Memories of Russia: 1916 - 1919 by Princess Paley

Chapter XIV

Days of confinement

Our captivity lasted eighteen days, from August 27th/September 9th to September 13th/26th. As long as we kept to our rooms they left us in peace and our life did not seem much changed, but the moment we wished to move out and take the air our vexations began. They had left at our disposal for walking the open space (in French style) in front of the house facing the garden. Only one of the doors giving access to this was left open and it was guarded by several armed sentries, as were also the walks surrounding the parterre. Kouzmine had indicated a portion of the garden in which we could move about. A soldier whom they had forgotten to warn that the walk which went along the garden railing continued into the enclosure which was open to us, pointed his rifle at me because I had ventured into it. I continued to advance, sure of my right.

"Tu ne vois done ,pas que je vais tirer, la bourgeoise? " he cried out to me.

"D'abord, je te defends de me d'idiot (dourak)," I said to him, and I passed on.

He let his rifle sink down, dumbfounded.

Thereupon, an under-officer who was on duty came forward and apologised and proceeded to explain to the soldier the topography of the garden. We had remarked that the soldiers were odious when there were a number of them together; singly they were quick to protest their fidelity and devotion. In the course of these eighteen days I had many conversations with them. When they heard the news spread about by Kerensky as to Korniloff's approach, the soldiers became particularly nervous. One of them questioned me:

"Say, Madame (Barinia), are you for Kerensky or for Korniloff? "

In spite of the imprudence of my reply, I said:

"For Korniloff, without a doubt! "

"Well," said the soldier without showing any kind of emotion, "my notion is, he ought to be shot."

He did not report on me because at that time one was supposed to be free to say and think anything out loud. Another time, one of them, his rifle held at ease, was looking at the majestic outlines of our house standing etched against the sky.

"And to think," he reflected out loud, " that all these fine dwellings have sprung up on our backs, at the sweat of our brows" - one could detect the fruits of Lenin's propaganda!

"You are mistaken," I said to him. "This house was built and decorated by French workmen. You would never have been able to do so well."

He looked at me sideways, with angry eyes, without venturing to say anything. These people who thought everything was permitted to them, became silent immediately one stood up to them, Another soldier, quite a youth, asked me sarcastically, "if that amused me, walking up and down on so tiny a piece of ground."

Instead of answering, I asked him:

"Tell me, if intruders were installed in your own home in the country, what would you say? "

" I'd drive them out with blows from a stick!" he replied, laughing.

"Well, I'd gladly do the same but you have a gun and I have no stick."

But I could see he was not listening to me. I had evoked a vision of his homeland-I could see his face change, his eyes soften.

"Say, Barinia, when do you think this war will finish and there'll be order again and we'll be able to get back down there? "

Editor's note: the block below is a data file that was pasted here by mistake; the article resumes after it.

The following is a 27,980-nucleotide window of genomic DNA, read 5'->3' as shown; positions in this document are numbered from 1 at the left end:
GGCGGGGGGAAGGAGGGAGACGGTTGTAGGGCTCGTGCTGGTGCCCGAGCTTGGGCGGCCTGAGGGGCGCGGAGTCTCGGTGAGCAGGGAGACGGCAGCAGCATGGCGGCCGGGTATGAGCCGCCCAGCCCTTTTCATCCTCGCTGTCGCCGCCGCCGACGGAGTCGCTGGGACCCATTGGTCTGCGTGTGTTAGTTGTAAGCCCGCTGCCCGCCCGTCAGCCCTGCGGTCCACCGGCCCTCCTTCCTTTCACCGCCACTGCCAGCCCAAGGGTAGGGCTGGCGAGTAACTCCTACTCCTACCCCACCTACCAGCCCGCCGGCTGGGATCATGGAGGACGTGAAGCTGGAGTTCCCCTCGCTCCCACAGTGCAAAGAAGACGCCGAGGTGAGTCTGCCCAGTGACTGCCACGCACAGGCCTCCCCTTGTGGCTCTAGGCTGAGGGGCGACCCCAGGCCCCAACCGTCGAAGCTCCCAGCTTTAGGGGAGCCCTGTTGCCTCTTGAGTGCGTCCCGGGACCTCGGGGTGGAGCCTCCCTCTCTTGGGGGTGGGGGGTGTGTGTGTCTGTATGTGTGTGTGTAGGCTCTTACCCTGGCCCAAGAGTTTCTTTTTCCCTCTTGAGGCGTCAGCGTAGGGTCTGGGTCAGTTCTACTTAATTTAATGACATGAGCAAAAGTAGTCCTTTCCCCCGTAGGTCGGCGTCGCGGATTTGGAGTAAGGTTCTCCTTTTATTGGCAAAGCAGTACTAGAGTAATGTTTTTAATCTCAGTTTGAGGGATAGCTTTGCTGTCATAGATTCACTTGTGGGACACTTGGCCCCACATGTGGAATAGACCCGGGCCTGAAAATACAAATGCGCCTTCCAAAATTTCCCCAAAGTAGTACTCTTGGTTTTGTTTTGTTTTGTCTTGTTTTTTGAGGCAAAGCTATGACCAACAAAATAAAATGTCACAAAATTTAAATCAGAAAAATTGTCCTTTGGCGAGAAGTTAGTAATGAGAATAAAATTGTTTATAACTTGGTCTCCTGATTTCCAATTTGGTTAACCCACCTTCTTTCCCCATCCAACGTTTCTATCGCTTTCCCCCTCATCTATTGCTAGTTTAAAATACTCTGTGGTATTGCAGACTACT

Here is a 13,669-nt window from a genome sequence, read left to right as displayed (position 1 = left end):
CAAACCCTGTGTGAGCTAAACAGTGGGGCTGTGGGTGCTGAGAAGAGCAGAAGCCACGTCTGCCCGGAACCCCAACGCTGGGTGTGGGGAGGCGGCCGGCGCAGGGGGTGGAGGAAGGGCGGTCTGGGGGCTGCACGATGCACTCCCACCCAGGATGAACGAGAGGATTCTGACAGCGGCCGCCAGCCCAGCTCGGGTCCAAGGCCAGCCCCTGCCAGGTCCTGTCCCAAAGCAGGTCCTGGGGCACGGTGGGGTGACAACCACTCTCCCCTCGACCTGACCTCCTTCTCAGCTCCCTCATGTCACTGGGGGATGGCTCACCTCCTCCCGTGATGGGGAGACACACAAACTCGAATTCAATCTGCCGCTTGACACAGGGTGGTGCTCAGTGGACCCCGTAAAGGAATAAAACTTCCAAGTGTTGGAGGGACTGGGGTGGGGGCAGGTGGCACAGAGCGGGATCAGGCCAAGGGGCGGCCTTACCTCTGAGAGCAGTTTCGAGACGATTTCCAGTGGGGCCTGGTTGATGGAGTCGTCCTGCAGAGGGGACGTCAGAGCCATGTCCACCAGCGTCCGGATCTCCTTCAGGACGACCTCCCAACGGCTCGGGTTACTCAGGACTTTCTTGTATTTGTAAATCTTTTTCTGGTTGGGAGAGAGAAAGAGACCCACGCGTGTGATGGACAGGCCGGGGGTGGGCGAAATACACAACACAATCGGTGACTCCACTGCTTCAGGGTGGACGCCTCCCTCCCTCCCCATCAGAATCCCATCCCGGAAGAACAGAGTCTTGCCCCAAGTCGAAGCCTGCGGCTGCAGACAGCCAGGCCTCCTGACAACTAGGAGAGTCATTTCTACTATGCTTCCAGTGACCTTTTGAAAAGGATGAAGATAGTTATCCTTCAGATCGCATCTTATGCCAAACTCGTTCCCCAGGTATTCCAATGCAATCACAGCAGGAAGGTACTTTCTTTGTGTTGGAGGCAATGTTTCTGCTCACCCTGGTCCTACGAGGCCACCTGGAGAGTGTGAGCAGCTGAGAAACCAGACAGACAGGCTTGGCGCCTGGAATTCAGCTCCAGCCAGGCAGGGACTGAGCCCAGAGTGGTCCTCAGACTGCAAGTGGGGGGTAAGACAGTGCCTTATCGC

"Back down there! (Domo'i!") He uttered the word in a low voice. One noticed a wailing in his tones - the poor boy was home-sick at heart.

"How do you imagine there can be any order as there is no longer any Tsar?" I said to him.

"Yes," he agreed, "the Tsar is good. I was in the ranks the day he went and he gave us a poltinnik in silver (fifty kopecks) each."

I have kept until the last an incident which moved us to tears. A soldier on sentry duty was looking at our little daughters, Irene and Nathalie, who were walking up and down very sedately hand in hand. Suddenly, still holding his gun, he drew a big handkerchief out of his pocket and began to weep copiously. I asked the reason for his tears.

"Ah, Barinia-Kniaguinia" (Madame la Princesse) he replied: "I weep at being obliged to mount guard over the grandchildren of the Tsar Liberator, our Tsar Alexander II."

Seeing what a good fellow he was, the children and I stood round him and talked with him. He talked to me of his village, of his wife and six children whom he had left behind him. Having stopped weeping, he amused himself telling my girls the names of his six little ones.

The children and I were glad to chat in this way with our jailers. The Grand Duke alone walked about, taciturn and serious, not saying a word, and soon re-entering the house. Ever since his tender youth he had been an officer - a soldier at heart ever. It hurt him to see all this disorder, this insubordination, this carelessness of bearing. He thought of his father, of the Emperor Alexander III. Looking down from Heaven, they could see what the traitors had made of their dear Russia, how they must suffer!

Every twenty-four hours there was a relief of the squad who were on guard over us as well as of the officer and non-commissioned officer. Well, I affirm on my honour that out of the eighteen officers who in turn were in command of the guard, at least fourteen protested with tears in their eyes their fidelity to the old regime. They availed themselves of the moment when the doctor, Obnissky, the regular medical attendant of the Grand Duke (who alone had free access to us) arrived to see his august patient. The officer on duty had to be present during the doctor's daily visit, so that the latter should not bring the Grand Duke anything except his attention. I have seen officers weeping as they kissed the Grand Duke's hands and begged his pardon for their enforced presence. And the Grand Duke, in his immense goodness, lavished consolations and encouragements on them! In presence of the soldiers, the officers became impassive again, and reserved and stiff. We committed the imprudence of asking one of them to lunch. Some hours later, the officer was recalled, having been reported on by soldiers or by a servant.